The Austin American-Statesman, a Cox Enterprises newspaper, is located at 305 S. Congress Ave., in Austin, Texas.
Seeking more paid content is an emphasis for newspapers in the digital age, and The Austin American-Statesman is excited about its recent entry into that field. With hookem.com, for $9.95 a month, you can keep track of Texas Longhorns’ college football recruiting, says Tim Lott, VP for audience strategy at the Austin American-Statesman. Lott describes his job as being “at the intersection of commerce and news.”
“The newspaper industry is obsessed with paid content,” says Lott, and hookem.com, in partnership with 24/7 Sports, and with InFactDaily.com, another paid content site (featuring city hall and local politics), The Statesman is marketing products advertisers and readers are willing to buy.
“How to replace declining print revenue with digital revenue” is the conundrum of the newspaper business according to Editor Fred Zipp. He describes The Statesman as an “early, enthusiastic adapter committed to trying to go where the audience is.” The Statesman uses the “infinite capacity of the web” to complement print with audio, video, and databases. (Click on Enterprise Stories to see a rich selection of investigative reporting on Statesman.com.)
From 2000 to 2011, The Statesman’s newsroom staff shrank from 210 to 166, which includes 15 employees committed to online news. Zipp describes this as a period of “contraction,” that produced a tighter news-hole and reduced coverage.
In 2009, “we reached a point where we realized there was danger in removing any more content,” says Zipp. In response, The Statesman doubled the size of its Sunday Insight – news and commentary -- section, a change, Zipp says, readers appreciated. Another positive move was the collaboration with the St. Petersburg Times (See the St. Petersburg Times report on whoneedsnewspapers.org) to create PolitiFact Texas, which is proving popular with readers.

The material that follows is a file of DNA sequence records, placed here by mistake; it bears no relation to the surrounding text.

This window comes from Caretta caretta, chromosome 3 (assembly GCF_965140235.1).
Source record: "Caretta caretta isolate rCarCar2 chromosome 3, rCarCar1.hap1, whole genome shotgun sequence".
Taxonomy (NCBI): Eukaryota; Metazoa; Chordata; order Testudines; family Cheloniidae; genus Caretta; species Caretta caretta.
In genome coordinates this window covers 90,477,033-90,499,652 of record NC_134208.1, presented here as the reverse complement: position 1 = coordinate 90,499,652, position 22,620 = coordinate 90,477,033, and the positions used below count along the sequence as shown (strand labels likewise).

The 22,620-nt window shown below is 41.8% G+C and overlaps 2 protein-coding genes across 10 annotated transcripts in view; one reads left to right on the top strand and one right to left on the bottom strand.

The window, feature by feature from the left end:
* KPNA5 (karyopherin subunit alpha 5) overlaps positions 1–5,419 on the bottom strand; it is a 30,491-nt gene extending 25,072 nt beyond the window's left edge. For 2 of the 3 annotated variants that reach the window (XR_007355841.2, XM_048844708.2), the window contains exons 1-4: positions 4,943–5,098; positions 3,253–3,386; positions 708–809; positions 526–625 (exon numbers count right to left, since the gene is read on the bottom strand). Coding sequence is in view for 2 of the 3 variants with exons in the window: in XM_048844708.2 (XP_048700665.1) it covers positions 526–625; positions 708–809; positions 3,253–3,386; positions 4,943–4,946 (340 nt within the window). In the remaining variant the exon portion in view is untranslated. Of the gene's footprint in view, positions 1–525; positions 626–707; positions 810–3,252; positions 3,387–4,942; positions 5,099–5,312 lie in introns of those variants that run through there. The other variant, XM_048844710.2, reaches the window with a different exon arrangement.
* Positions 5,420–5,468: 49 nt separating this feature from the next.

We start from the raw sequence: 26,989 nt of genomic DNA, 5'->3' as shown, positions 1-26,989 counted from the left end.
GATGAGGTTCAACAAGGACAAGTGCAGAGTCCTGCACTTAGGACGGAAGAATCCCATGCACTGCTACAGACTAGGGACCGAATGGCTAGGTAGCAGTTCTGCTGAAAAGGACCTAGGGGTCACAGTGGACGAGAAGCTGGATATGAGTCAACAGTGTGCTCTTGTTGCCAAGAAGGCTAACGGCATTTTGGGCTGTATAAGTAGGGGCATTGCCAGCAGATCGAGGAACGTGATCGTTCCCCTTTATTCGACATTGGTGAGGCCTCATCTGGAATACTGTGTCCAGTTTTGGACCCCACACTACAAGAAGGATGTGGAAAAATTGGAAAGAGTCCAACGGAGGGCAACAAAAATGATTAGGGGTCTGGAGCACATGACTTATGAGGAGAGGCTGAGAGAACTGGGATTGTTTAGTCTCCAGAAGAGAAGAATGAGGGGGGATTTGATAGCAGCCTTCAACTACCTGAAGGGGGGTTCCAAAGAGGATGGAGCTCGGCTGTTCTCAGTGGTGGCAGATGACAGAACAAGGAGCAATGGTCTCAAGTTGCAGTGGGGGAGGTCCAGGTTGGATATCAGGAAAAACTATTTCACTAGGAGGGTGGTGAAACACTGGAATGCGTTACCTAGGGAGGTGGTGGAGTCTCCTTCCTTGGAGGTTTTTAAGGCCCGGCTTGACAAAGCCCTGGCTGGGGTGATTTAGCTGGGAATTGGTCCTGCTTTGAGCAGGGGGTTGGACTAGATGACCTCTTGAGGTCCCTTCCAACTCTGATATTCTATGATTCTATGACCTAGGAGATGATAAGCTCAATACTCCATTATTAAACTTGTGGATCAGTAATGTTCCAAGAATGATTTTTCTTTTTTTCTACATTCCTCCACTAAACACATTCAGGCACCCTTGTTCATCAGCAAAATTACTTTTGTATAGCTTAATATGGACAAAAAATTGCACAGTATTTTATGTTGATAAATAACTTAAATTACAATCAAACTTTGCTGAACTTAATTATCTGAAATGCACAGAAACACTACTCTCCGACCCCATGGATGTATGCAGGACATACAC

Zipp says people who choose newspaper reporting and editing are curious, nosy, and want to make a difference. “It’s still possible to do that work,” he says, but it’s “hard to ignore the doomsayers.” He describes the yin-yang of newsroom culture as “making a difference” vs. “a future for our enterprise.”
Online Managing Editor Zach Ryall oversees content on statesman.com and Austin360.com. Ryall says the days are gone when journalists can say, “All I care about is editorial.” You can’t “turn a blind-eye to what our business needs to do to stay healthy in this current market.” In his job, Ryall routinely interacts with marketing, advertising, and finance. (Click on the Backgrounder to see information on staffing, revenue and technology.)
Click on J-Epiphanies to hear stories of when the power and purpose of journalism became clear to Zipp, Lott and Ryall.
Coming Next, the Western States series: The Santa Fe New Mexican, The Navajo Times, and The Las Vegas Sun.
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-- Sara Brown and Paul Steinle